San Jose, CA (PRWEB) January 27, 2011
The Society for New Communications Research (http://sncr.org), a global nonprofit research and education foundation and think tank focused on the latest developments in media and communications, today announced the publication of its first book under its publishing imprint, SNCR Press. Histories of Social Media, authored by SNCR Senior Fellow Jonathan Salem Baskin, explores the idea that history provides antecedents for every behavioral, cultural, and commercial quality of social media.
This premise allowed Baskin to go beyond the common analyses of technology and the Internet to explore two thousand years of social experiences. The book reveals a rich resource of case histories that bring new dimension and depth to understanding the dynamics, shortcomings, and immense opportunities for today’s conversational tools. The book’s nine chapters were written as stand-alone essays that are both entertaining and illuminating for marketers, business leaders, and anyone interested in Web 2.0 and its enabling technologies. Histories of Social Media ends with an epilogue filled with workshop questions and scenarios to both inspire and help organizations think in new ways about their social strategies.
“We’ve used ‘social media’ since civilization began,” asserts Baskin. “It’s what societies do. Are Facebook, Twitter, or YouTube really new? The technologies certainly are, but the lessons of history suggest that the behaviors it enables have led to amazing successes and embarrassingly terrible failures. It’s time we stop literally trying to reinvent the wheel and make up new rules out of whole cloth when the rich, detailed and utterly relevant fabric of history is available to us. I wrote this book to start the different conversation about conversation that, in 2011, is long overdue."
Founder and president of 800-CEO-READ, Jack Covert says, "The really interesting aspects of this book are its researched and insightful observations, observations that are so different than the multitude of books heralding the blessings and influence of social media. Hopefully, it will help both social media participants, and non-participants, better understand and be conscientious about the social groups and situations they’re participating in."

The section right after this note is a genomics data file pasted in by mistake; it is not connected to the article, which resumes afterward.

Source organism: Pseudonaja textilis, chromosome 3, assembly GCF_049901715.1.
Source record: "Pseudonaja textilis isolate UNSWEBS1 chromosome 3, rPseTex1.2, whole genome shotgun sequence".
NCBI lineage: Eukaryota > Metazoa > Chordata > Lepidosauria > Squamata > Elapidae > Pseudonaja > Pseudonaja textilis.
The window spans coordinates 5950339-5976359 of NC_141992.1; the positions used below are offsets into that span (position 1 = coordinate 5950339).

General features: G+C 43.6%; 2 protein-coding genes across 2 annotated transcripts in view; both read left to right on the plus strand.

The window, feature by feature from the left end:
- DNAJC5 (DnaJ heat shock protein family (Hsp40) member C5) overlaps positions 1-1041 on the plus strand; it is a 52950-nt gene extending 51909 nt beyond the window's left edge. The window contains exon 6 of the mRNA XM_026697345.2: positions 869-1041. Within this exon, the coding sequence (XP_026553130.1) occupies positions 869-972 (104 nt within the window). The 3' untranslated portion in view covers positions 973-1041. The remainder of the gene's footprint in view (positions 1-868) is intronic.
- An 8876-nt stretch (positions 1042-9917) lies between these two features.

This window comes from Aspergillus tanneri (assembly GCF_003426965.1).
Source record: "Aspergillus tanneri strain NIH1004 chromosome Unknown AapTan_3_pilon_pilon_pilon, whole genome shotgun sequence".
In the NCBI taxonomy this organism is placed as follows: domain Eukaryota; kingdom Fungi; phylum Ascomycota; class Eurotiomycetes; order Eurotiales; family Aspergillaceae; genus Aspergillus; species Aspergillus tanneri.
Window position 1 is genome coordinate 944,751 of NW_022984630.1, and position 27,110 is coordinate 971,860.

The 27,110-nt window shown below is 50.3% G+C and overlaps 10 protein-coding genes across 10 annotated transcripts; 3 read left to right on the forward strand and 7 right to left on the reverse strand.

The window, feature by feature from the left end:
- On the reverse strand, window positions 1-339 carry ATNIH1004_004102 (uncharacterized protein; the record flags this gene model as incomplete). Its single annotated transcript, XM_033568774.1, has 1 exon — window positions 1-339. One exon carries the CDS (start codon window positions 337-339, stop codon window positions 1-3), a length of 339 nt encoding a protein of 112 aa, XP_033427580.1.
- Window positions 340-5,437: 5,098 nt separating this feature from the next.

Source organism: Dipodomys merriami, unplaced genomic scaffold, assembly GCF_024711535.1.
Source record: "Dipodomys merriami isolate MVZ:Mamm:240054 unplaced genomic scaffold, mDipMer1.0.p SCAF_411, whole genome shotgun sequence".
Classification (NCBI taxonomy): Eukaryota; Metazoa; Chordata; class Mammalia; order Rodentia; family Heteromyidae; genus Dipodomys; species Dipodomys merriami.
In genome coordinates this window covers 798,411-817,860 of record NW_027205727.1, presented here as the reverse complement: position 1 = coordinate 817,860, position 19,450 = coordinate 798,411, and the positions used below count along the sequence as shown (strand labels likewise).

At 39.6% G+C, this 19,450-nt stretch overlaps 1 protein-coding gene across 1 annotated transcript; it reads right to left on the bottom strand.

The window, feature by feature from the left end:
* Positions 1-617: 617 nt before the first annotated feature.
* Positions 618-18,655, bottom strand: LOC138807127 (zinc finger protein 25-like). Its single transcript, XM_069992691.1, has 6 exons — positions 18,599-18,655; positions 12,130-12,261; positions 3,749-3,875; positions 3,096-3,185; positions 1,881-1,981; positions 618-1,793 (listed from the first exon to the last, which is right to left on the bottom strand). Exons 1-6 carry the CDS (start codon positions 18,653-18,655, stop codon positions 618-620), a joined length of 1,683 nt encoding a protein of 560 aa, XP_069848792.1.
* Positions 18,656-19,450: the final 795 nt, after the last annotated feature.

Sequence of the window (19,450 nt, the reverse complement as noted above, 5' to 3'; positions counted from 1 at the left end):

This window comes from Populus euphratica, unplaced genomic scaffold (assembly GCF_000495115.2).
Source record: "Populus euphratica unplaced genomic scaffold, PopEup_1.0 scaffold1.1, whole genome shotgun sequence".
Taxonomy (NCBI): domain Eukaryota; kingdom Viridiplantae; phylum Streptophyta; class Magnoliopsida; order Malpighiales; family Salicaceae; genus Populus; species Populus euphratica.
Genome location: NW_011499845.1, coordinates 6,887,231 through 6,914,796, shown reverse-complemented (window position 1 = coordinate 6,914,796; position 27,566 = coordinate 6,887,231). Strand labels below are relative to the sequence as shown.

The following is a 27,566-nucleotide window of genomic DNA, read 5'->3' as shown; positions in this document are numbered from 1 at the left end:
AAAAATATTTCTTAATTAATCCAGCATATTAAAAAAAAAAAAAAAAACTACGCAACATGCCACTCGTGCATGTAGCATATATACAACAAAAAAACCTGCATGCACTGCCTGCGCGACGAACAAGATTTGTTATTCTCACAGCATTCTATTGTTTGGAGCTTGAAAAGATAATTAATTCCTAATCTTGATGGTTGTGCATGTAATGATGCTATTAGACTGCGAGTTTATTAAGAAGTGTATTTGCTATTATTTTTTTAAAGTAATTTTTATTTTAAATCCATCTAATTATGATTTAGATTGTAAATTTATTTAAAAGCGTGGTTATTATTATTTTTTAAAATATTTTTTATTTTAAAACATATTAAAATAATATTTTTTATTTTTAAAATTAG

“We’re thrilled to launch the Society’s book publishing efforts with Jonathan’s book,” said Jen McClure, president, SNCR. “We are committed to bringing books to market that not only add to the breath and depth of conversation and knowledge relating to new media and communications in all of their iterations and applications, but also to publish books that make for great reading. Histories of Social Media is a great start down this path.”
About the book:
Hardcover: 134 pages
Publisher: Society for New Communications Research
Publishing Imprint: SNCR Press
Product Dimensions: 9.1 x 6.2 x 0.6 inches
Price: $22.95 USD
The book can be purchased on Amazon.com.
About the Author:
Jonathan Salem Baskin creates a daily blog and podcast entitled “Today in the Histories of Social Media” and writes the award-winning blog, Dim Bulb. He contributes regularly to the CMO Strategy section of Advertising Age, serves as a Senior Fellow of the Society for New Communications Research, and was recently named to the Blogger Board of SocialMediaToday.com. He has 29 years of client and agency marketing communications experience. Histories of Social Media is his third book. Jonathan lives in Chicago, Illinois. For more information, visit http://www.jonathansalembaskin.com/
About SNCR Press:
SNCR Press is the publishing imprint of the Society for New Communications Research. SNCR Press publishes its Fellows’ books and research reports and a peer-reviewed journal, the Journal of New Communications Research, as well as special publications.
About the Society for New Communications Research (SNCR):
The Society for New Communications Research is a global nonprofit 501(c)(3) research and education foundation and think tank focused on the advanced study of the latest developments in new media and communications, and their effect on traditional media and business models, communications, culture and society. For more information, visit http://sncr.org.